A tiny mouse, Magellan, was a born explorer. Before he opened his eyes, he wiggled away from the warmth and comfort of his nest. He didn’t get far before his mother missed him and carried him back, but she named him Magellan after the explorer. Her intuition told her he was different from her other children and she watched him closely as he grew.

Unlike his siblings, Magellan left the attic and explored the house and the back yard. Frightened by the cat and a storm that pelted him with water, Magellan returned to the attic, declaring that there was no place like home. He settled into attic life. Late at night, he told stories to the other mice about things they had never experienced— the spicy scent of garden flowers, the delightful crunch of a string bean still on the vine, how terrifying a cat’s claws appeared. Though he was happy, every now and then Magellan looked from the attic window and yearned for something more.

One night he peered out the window and saw silvery light flickering on the lake. It made a path that twinkled and beckoned, as though all the stars had fallen from the sky and shimmered under the water. Magellan watched for a long time. As the sky lightened, it disappeared.

The next night, Magellan rushed to the window to see if the path reappeared on the water. Once again, a silver path glistened from one end of the lake to the other. Magellan knew he had to see where it led.

He slipped from the house, carefully avoiding the cat and ran toward the lake. It was further than it looked from the attic window. By the time he reached it, the sun was rising and the path had disappeared. No matter. Magellan needed to make a plan. He squeezed into a rock wall to take a nap and think.

When he awoke, he peeked from between the rocks and saw a few ducks. “Hmm,” he thought. “Ducks swim across the lake. Maybe one will take me.”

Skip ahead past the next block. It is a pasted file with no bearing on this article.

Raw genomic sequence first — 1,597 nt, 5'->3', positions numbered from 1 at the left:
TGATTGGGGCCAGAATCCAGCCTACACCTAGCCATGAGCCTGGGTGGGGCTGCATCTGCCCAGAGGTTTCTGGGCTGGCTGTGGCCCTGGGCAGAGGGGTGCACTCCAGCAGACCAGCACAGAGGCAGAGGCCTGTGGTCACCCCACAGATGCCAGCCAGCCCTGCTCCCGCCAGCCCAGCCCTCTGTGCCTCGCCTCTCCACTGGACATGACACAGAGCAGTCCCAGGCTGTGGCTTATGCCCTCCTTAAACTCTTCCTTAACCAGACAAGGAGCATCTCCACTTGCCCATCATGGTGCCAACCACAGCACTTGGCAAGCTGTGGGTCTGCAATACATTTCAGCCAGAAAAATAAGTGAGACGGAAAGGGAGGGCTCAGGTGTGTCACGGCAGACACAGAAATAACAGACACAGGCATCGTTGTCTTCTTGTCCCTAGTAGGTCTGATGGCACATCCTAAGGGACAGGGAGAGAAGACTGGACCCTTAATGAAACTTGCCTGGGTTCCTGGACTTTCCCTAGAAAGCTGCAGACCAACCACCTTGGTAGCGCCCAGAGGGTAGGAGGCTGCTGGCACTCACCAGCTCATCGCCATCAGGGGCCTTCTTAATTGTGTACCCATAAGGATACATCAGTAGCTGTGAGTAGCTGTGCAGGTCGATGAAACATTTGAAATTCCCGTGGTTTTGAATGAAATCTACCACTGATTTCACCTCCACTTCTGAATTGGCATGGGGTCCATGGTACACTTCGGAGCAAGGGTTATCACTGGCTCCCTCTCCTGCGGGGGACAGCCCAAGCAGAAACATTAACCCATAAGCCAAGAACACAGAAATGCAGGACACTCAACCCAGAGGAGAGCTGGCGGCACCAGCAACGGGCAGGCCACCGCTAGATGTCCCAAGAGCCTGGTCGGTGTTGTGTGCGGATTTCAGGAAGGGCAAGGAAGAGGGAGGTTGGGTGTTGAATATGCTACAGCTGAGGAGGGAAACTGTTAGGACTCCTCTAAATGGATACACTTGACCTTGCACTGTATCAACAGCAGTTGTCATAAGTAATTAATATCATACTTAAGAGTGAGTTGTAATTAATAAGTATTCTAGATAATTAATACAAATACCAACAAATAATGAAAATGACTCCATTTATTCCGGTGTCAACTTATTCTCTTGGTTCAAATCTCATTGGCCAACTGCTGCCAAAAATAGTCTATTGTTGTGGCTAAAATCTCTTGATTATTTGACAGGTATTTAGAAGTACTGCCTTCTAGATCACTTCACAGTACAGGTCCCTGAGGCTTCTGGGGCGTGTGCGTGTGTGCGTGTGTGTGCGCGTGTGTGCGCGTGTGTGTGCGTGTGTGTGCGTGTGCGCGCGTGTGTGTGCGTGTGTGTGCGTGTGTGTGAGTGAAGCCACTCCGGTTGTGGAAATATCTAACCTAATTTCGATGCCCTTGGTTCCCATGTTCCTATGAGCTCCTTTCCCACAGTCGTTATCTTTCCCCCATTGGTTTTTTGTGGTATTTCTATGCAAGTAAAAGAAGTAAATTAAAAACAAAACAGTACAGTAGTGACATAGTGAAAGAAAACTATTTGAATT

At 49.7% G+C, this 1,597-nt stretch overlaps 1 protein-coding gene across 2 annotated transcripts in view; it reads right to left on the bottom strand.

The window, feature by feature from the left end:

Magellan approached the largest duck and politely asked if the duck might take him across the lake that night, following the silver path.

The duck quaked, “Do I look like a taxi?”

Magellan understood that as ‘No.’ He had the same response from the geese. “I shall have to build a boat,” he thought and began to look for building materials by foraging in the trash. A plastic cracker tray was water tight and floated.

Twigs and some plastic film made a sail. Magellan stored a few peanuts and a stale oatmeal cookie in the hold in case he got hungry. He was ready.

As the sky darkened the moon appeared and so did the glimmering path. Magellan climbed into his boat, set the sail and started across the shimmering water.

Above, the stars winked. All around him, gentle waves caught the moonlight and sparkled. Soon, Magellan lost sight of the shore as his tiny boat bobbed in the water. He leaned back and enjoyed the magic of moonlight on water and the boat’s gentle sway.

A breeze swept across the water, almost tipping the boat. The twig Magellan used as a mast fell. The plastic wrap sail flew away. Magellan’s make shift boat drifted in the water in the middle of the lake with no way to get it back to shore.

“I might have thought to have oars with me,” Magellan said to himself, but he hadn’t and there was no use wishing for them now. He wondered whether the boat might drift to shore by itself in a few hours and was happy for the peanuts and cookie he had the good sense to bring.

“Need a lift?” a friendly voice asked.

Magellan looked around and saw a large turtle. His shell was like an island, big enough to safely carry him. “Yes, please.”

Magellan reached the shore with the turtle’s help just as the sun rose. He yawned as he snuck back into the attic. Another adventure, more stories to tell the other mice!

Comments are not available on this story.